There is more to this than simple filtering. Are John Jones, J Jones and JG Jones one person or two or three? Cross referencing, citation, a study of addresses etc.are among the methods a smart program can use. (Philip Roe, who wrote many of these programs, has also written information retrieval programs for commercial insurance companies. Philip has written other things too. One national newspaper uses a program of his to check that the sudoku puzzle is valid and at the right level of difficulty.)

Other information sources: references to research

Grant's paper cited above describes five other sources of citing information that can be used for research evaluation: international standards, government policy documents, clinical guidelines, textbooks and newspapers. Of these, clinical guidelines are obviously most relevant in medical research and largely cite clinical papers. International standards govern much commercial activity, and are usually devised by expert committees and have extensive underpinning references. Textbooks increasingly read like research reviews and also have long lists of references, mostly to recent research. Newspapers are a source of information not so much about research as about the public perception of research. If, for example, we need to know whether the space program has led to more funding for astronomical research, we need to see how the public (whose votes ultimately allocate the funding in a democracy) perceive, or are encouraged to perceive, the outputs of such research.

Techniques for studying these various sources are available to Evaluametrics. The citations can be identified with research papers and their characteristics compared with those of a norm group. Sometimes the simplest methods are best. When we need to know the source of funding acknowledged in scientific journals there is no substitute for getting a reliable, conscientious person to do a great deal of looking up. The evaluametrics team includes such people.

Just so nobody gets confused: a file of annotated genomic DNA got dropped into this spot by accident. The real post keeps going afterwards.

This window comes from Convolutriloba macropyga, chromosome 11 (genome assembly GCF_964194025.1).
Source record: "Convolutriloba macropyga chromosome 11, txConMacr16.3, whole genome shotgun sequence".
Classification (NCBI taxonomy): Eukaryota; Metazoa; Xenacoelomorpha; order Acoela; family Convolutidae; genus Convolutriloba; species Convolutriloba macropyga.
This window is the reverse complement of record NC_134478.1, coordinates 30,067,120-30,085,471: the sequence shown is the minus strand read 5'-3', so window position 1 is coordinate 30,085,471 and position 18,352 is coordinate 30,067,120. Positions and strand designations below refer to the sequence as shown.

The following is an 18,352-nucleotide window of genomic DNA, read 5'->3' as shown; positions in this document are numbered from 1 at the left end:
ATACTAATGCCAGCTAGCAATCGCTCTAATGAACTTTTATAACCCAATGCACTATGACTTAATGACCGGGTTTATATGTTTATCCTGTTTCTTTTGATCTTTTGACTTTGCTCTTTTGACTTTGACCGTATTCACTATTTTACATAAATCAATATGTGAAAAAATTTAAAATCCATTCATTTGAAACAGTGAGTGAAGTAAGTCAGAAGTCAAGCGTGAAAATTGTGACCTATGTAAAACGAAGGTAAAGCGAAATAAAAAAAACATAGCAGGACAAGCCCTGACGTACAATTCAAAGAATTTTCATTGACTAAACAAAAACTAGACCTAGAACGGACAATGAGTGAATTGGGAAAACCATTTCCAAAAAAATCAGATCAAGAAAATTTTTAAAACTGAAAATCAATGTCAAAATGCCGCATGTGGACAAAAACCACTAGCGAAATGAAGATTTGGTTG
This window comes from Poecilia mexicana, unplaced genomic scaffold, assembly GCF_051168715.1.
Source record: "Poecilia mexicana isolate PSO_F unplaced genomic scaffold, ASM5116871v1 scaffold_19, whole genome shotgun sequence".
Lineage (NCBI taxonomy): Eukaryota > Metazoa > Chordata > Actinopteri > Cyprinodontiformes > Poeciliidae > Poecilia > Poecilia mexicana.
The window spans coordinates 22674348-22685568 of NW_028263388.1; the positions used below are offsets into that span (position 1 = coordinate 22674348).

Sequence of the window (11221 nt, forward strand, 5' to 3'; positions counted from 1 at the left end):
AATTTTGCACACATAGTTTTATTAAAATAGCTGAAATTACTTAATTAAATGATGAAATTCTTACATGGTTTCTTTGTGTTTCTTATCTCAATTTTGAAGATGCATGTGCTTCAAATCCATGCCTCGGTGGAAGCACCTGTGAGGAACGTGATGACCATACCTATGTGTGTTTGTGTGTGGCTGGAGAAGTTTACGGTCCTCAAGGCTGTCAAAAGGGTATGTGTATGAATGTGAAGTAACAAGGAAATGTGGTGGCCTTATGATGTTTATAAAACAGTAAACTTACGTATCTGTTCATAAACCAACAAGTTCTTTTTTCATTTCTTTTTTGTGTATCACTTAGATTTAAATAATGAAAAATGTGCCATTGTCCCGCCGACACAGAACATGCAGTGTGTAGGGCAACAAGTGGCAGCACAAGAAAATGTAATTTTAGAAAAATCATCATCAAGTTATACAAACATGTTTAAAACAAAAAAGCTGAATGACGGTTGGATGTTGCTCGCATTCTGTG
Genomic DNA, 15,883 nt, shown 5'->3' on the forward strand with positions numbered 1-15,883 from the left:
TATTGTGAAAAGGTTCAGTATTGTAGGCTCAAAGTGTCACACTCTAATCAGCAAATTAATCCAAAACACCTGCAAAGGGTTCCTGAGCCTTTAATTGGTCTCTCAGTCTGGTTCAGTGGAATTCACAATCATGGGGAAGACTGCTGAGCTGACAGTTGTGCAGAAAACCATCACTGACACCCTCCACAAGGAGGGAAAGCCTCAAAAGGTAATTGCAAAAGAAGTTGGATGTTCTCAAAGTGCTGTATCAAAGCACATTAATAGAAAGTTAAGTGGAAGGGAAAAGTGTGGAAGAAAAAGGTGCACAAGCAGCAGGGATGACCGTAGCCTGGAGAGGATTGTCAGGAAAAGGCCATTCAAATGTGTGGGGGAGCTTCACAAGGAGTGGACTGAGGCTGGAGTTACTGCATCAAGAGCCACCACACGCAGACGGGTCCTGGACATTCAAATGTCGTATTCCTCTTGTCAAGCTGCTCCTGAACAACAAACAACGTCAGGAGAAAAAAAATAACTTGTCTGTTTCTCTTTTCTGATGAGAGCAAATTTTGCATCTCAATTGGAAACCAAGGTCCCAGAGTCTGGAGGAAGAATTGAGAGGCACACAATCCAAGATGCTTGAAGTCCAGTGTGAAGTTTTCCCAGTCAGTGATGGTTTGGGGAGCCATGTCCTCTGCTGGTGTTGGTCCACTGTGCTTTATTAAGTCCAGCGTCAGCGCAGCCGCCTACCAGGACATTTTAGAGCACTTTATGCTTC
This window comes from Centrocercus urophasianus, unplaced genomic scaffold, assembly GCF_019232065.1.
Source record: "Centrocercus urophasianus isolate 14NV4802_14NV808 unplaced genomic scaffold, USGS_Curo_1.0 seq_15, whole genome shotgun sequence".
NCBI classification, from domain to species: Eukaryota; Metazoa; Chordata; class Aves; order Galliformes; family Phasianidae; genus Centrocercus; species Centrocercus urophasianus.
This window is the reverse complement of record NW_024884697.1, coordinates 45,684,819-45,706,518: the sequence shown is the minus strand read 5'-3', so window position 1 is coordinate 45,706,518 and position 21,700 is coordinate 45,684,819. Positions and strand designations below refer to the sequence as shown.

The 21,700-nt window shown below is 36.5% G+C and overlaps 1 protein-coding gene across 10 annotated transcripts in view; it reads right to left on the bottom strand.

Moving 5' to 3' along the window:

Past projects

Before evaluametrics was founded as a company Grant Lewison and his colleagues had completed a number of projects.at City University, the Wellcome Trust and earlier. These included the following:

Other recent clients have included WHO, Geneva, National Cancer Research Institute, Royal Society of Chemistry, Association of Medical Research Charities, British Heart Foundation, Global Forum for Health Research, Geneva, Lund University, Sweden, Hong Kong Science Park Association, Goteborg University, Sweden, Arthritis Research Campaign, and Diabetes UK

Current projects

Currently Evaluametrics Ltd is conducting projects for Uk clients:the Multiple Sclerosis Society, Cancer Research UK and NHS Public Health Resource Unit. It is also providing support to a US company, WTEC Inc. Baltimore,. who are organizing evaluation panels on behalf of consortia of US government agencies in two areas of new technology (brain-computer interaction and nanocatalysis) which will be undertaking study tours in Europe and the Far East. (Evaluametric staff between them have a working knowledge of most of the common Market languages and of Japanese.)

Further information about evaluametrics is available by e-mail: information@evaluametrics.co.uk